The requirement to provide functionality to kick someone from the system seems rather brutish but, clearly, someone has a reason for it. Viewing it from the user session perspective, you may have noticed in the Identity.logout() method a call to Session.instance().invalidate() is made. At first glance, it appears you might be able to very carefully implement a thread-safe application-scoped data structure to hold references to Identity or Session instances, to enable control of them. You might also want restrict the component to a specific role(s). Perhaps there is a more robust approach from the application scopes perspective. The primary drawback of kicking someone from the system would, of course, be that you're kicking someone from the system. :)
As a side note, from the docs I see Gavin has added to Session:
Applications using Seam security should call Identity.logout() instead of calling this component directly.
so it looks like if anything can be used from my suggestion, Identity.logout() is the way to go, and let Seam itself manage the Session instance.
Hope it helps!
(yields the floor to the many others more knowledgeable than he)
Thanks for the quick repsone, however i already tried having the handles to all the identity objects in the application, and i tried calling identity.logout() with the identity object that corresponds to the user i want to log out. But that ws just not good.
Let me explain why.
Identity's logout has one side effect and that is to invalidate the current session (the session that the logout matheod has been called from).
So my requirements cannot be done with it.
User A has his session called A-session and his identity object called A-I, and he wants to kick user B that has a session called B-session and identitiy object B-I.
User A obtains the handle to the identity (B-I) object of user B, BUT when user A calls logout on the identity (B-I), as a side effect he gets HIS session (A-session) and not (B-session) invalidated.
I am not sure if that is a bug or a feature of Seam.
That's why I started using HttpSession in the first place directly because it gets the job done. It kills another persons session (B-session) without touching the session it has been called from (A-session).
Only thing that bothers me is the exception i keep getting, with a message that i should
Use Seam's Session invalidate. I patched that exception with no sweat, but i am just wondering will there be some resource leak, or something like that that i need to be aware of?
Thanks in advance
Ahh right, that does make sense. Identity.logout() doesn't have a local reference to the Session instance. Instead, it uses Session.instance().invalidate(), which comes from the current thread (user A). Did you try holding references to the Session object instead, despite Gavin's comment? Then, on login (user B) you can raise an event to toss the Session into the data structure for user A. I don't see anything in Session that may make that approach offensive. The only thing I wonder about is, how does Seam manage it elsewhere?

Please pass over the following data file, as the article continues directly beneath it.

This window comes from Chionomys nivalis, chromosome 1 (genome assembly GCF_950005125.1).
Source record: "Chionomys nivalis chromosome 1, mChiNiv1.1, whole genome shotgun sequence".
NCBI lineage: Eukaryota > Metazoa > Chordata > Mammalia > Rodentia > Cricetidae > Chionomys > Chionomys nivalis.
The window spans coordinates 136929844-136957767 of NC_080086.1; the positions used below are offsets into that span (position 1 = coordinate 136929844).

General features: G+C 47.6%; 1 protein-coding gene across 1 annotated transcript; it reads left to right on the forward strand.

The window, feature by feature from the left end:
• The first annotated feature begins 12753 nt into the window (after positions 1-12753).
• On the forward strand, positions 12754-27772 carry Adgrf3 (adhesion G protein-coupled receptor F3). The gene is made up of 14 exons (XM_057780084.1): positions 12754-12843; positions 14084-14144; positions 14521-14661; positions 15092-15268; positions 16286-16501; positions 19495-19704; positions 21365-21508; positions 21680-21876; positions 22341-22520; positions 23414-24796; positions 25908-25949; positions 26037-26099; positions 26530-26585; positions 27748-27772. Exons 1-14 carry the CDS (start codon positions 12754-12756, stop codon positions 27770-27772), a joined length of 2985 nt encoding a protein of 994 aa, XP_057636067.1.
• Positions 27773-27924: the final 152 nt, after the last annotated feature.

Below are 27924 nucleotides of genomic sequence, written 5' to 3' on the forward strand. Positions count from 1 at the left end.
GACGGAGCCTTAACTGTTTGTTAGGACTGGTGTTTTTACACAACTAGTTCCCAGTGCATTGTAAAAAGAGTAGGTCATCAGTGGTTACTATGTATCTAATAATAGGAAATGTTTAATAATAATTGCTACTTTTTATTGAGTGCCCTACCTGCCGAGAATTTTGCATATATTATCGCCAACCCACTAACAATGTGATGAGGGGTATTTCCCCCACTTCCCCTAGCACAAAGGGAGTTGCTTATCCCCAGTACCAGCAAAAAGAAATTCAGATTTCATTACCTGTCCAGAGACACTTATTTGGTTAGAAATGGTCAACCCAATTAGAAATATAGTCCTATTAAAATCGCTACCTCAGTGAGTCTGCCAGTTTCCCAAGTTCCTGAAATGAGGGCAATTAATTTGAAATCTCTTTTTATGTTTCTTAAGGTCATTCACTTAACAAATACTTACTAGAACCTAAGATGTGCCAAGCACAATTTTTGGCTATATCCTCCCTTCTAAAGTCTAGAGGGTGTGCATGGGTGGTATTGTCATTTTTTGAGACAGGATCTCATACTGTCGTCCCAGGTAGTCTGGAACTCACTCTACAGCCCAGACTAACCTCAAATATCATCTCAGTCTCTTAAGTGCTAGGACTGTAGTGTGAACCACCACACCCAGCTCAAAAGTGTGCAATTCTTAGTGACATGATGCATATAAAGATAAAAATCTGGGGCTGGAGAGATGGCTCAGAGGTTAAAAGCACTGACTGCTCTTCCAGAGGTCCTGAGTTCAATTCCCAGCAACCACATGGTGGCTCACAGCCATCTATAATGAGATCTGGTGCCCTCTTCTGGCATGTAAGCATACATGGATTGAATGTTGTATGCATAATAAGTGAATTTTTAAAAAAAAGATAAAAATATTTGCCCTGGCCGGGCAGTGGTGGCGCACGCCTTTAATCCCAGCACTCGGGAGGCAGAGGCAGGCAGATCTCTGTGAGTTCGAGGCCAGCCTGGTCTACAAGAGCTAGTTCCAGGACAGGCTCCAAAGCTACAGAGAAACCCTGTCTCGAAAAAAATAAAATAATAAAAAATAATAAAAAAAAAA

Yes, I've tried having references to seam Session objects, but when i do invalidate on them the session that i am invalidating only gets scheduled for invalidation. In practice if you try it you will see that your user that is supposed to be invalidate has at least a click or two more before he gets forced out. I do not know why is this happening, but i couldn't implement the needed feature with it (user that is supposed to be logged out could still do critical stuff, such as saving credit card numbers etc. which was not acceptable by my clients).
But finally we came to a painless solution.
Instead of calling invalidate() on particular httpsession which makes seam throw an exception, we call setMaxInactivePeriod(1), which auto expires session after a second if a user doesn't do anything, and even if he makes an action within 1 second time frame, first time that he gets inactive for more than one second he gets logged out. This why seam handles his session without an exception and everything is dandy.That is acceptable to my clients and so it is to me.
We haven't tried what happens if we set the interval to 0 somebody else can :)
PS hope this thread can help sombody.
Brvno Brvnic wrote on Dec 08, 2010 16:42:
Instead of calling invalidate() on particular httpsession which makes seam throw an exception, we call setMaxInactivePeriod(1), which auto expires session after a second if a user doesn't do anything, and even if he makes an action within 1 second time frame, first time that he gets inactive for more than one second he gets logged out.
I was stuck on the same problem and your approach really helped me. Thank you dude!